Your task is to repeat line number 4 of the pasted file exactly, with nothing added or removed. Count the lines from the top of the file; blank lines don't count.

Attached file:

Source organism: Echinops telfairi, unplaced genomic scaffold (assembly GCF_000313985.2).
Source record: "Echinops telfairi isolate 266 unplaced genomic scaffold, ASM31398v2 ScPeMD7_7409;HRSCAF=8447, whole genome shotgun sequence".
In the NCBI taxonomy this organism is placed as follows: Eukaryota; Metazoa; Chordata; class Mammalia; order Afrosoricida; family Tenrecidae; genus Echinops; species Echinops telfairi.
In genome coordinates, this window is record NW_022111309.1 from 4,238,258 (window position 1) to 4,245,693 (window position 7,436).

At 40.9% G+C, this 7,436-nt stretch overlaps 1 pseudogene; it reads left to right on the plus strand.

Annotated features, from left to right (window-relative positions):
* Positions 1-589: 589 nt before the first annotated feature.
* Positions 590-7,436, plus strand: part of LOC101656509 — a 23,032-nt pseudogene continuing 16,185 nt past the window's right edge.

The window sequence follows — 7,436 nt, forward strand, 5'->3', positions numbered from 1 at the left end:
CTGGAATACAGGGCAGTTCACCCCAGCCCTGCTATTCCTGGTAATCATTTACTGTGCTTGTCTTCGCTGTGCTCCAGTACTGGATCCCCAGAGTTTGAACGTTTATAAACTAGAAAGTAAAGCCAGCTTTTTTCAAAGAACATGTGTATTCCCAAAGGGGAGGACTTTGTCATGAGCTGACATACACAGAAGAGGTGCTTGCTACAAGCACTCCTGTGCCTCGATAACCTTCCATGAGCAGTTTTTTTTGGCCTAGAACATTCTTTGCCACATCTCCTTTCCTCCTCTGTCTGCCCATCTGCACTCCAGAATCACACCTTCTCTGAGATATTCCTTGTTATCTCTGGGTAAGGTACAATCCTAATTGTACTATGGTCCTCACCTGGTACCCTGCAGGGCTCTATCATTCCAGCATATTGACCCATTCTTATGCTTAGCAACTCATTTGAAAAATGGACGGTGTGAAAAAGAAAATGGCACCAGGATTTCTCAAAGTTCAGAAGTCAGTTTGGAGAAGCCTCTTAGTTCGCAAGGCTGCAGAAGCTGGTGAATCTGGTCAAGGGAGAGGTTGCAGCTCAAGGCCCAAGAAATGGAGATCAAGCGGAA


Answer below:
In genome coordinates, this window is record NW_022111309.1 from 4,238,258 (window position 1) to 4,245,693 (window position 7,436).